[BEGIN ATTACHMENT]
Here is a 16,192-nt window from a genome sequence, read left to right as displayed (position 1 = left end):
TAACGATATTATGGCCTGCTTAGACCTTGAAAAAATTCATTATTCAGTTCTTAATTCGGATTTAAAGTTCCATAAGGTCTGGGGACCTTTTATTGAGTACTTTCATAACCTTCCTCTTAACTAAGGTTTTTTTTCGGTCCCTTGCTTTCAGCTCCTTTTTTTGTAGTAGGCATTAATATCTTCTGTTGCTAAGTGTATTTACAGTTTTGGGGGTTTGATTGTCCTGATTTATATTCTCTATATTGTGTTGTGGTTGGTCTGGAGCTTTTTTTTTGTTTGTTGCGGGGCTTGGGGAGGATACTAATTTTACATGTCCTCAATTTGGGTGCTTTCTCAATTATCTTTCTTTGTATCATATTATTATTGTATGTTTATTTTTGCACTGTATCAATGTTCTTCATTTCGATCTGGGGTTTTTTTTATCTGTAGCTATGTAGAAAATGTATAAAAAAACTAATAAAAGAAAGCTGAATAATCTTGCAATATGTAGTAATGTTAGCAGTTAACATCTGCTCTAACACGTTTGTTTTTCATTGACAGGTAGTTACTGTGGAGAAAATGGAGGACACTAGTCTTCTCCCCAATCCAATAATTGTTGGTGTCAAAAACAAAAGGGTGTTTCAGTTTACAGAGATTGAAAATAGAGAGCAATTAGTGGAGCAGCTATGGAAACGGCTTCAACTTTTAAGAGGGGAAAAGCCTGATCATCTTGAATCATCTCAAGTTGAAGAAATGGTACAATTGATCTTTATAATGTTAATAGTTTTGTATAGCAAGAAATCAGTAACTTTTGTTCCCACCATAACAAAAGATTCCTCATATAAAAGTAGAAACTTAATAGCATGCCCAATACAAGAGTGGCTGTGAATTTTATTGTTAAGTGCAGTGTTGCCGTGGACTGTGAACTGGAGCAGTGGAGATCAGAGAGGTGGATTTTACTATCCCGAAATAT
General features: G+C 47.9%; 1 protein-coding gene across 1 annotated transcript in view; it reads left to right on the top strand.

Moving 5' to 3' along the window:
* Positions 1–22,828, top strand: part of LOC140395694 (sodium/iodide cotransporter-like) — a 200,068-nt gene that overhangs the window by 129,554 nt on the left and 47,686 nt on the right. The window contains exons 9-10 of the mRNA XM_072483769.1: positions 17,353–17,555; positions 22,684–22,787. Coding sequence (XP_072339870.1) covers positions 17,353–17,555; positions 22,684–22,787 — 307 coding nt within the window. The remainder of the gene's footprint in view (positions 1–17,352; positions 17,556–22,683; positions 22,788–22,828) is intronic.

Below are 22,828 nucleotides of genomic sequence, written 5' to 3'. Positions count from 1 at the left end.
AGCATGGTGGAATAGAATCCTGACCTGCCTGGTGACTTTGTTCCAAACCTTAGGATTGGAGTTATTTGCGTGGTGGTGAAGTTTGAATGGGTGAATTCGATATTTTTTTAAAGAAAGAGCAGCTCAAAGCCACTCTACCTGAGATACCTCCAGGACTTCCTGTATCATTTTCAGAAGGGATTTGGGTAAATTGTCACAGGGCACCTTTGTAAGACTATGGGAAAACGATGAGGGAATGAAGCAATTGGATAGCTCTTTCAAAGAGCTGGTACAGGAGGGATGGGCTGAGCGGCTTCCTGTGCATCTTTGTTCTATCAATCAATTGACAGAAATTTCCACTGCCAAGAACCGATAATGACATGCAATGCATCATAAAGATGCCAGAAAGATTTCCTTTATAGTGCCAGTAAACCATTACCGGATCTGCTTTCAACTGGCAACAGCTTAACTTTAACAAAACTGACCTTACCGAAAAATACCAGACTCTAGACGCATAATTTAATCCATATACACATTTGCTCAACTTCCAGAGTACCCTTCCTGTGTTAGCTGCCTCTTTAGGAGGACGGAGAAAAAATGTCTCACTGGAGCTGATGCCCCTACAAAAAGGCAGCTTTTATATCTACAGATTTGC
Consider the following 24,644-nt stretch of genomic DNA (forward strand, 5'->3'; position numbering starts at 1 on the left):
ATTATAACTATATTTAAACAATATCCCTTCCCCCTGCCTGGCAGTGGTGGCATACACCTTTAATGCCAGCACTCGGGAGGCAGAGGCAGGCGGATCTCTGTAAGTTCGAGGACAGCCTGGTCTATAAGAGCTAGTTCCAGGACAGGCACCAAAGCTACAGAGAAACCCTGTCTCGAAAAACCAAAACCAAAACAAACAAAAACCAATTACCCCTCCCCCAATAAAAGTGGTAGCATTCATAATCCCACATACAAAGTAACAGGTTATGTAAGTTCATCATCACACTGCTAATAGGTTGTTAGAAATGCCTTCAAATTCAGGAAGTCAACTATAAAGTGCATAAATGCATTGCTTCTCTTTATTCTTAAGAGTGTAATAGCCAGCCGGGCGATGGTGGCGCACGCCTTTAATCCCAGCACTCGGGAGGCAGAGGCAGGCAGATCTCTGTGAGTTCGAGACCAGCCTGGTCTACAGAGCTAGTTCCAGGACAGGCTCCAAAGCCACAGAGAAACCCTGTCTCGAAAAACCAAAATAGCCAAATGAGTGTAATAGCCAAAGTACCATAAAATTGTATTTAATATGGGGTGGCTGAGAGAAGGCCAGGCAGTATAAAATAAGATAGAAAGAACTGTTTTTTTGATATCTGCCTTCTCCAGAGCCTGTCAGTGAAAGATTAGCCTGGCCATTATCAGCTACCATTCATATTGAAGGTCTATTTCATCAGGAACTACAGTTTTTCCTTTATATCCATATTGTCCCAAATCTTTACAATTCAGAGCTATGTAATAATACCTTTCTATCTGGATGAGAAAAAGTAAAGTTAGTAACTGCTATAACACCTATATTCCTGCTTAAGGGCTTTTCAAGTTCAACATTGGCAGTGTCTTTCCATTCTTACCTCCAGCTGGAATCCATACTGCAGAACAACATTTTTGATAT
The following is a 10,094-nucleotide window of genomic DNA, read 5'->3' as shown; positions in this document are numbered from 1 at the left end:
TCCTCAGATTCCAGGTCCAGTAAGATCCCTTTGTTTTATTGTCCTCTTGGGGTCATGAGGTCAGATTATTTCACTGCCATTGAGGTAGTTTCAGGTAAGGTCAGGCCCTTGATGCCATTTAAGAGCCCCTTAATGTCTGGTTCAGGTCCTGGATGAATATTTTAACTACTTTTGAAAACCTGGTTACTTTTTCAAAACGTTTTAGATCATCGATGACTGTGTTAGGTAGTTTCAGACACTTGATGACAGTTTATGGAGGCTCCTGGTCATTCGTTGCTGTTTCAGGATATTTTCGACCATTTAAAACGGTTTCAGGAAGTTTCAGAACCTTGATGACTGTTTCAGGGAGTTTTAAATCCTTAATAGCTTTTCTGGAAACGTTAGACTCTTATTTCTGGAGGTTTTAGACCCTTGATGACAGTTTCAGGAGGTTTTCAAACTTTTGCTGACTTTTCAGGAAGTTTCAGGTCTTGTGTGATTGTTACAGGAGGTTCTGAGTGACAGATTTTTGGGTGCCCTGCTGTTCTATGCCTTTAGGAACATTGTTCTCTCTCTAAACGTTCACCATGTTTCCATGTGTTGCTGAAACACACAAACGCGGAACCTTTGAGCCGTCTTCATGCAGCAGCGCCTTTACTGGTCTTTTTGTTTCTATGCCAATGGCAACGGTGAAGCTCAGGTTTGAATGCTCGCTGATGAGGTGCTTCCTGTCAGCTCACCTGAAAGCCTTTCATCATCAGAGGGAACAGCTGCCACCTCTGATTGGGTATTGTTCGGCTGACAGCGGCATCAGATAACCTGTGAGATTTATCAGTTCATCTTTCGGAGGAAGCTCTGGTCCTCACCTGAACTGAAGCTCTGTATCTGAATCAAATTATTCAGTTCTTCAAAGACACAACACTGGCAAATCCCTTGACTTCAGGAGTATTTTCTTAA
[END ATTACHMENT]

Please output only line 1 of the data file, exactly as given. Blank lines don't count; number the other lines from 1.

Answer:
Here is a 16,192-nt window from a genome sequence, read left to right as displayed (position 1 = left end):